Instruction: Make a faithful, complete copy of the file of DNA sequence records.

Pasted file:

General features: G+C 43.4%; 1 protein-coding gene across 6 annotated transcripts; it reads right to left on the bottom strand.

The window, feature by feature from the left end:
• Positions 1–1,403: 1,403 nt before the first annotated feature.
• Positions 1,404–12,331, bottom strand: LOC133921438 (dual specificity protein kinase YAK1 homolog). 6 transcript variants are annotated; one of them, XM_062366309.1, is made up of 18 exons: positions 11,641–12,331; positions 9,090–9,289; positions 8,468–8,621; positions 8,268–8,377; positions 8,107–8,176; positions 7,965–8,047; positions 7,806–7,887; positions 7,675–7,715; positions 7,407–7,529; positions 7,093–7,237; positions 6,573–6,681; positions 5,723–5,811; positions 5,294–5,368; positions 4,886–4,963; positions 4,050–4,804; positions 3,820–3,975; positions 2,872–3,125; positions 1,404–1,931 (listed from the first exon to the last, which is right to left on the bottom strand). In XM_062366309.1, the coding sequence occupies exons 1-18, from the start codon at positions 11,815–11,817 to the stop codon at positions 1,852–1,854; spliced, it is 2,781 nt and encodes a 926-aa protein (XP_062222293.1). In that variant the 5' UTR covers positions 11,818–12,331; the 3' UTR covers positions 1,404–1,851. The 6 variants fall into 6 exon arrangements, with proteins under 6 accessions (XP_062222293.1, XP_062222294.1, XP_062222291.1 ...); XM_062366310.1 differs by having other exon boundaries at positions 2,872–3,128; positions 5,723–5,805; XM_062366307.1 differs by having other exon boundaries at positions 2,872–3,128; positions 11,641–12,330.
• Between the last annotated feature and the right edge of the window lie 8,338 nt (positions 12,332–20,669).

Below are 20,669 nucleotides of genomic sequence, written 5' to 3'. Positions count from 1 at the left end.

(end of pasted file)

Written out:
General features: G+C 43.4%; 1 protein-coding gene across 6 annotated transcripts; it reads right to left on the bottom strand.

The window, feature by feature from the left end:
• Positions 1–1,403: 1,403 nt before the first annotated feature.
• Positions 1,404–12,331, bottom strand: LOC133921438 (dual specificity protein kinase YAK1 homolog). 6 transcript variants are annotated; one of them, XM_062366309.1, is made up of 18 exons: positions 11,641–12,331; positions 9,090–9,289; positions 8,468–8,621; positions 8,268–8,377; positions 8,107–8,176; positions 7,965–8,047; positions 7,806–7,887; positions 7,675–7,715; positions 7,407–7,529; positions 7,093–7,237; positions 6,573–6,681; positions 5,723–5,811; positions 5,294–5,368; positions 4,886–4,963; positions 4,050–4,804; positions 3,820–3,975; positions 2,872–3,125; positions 1,404–1,931 (listed from the first exon to the last, which is right to left on the bottom strand). In XM_062366309.1, the coding sequence occupies exons 1-18, from the start codon at positions 11,815–11,817 to the stop codon at positions 1,852–1,854; spliced, it is 2,781 nt and encodes a 926-aa protein (XP_062222293.1). In that variant the 5' UTR covers positions 11,818–12,331; the 3' UTR covers positions 1,404–1,851. The 6 variants fall into 6 exon arrangements, with proteins under 6 accessions (XP_062222293.1, XP_062222294.1, XP_062222291.1 ...); XM_062366310.1 differs by having other exon boundaries at positions 2,872–3,128; positions 5,723–5,805; XM_062366307.1 differs by having other exon boundaries at positions 2,872–3,128; positions 11,641–12,330.
• Between the last annotated feature and the right edge of the window lie 8,338 nt (positions 12,332–20,669).

Below are 20,669 nucleotides of genomic sequence, written 5' to 3'. Positions count from 1 at the left end.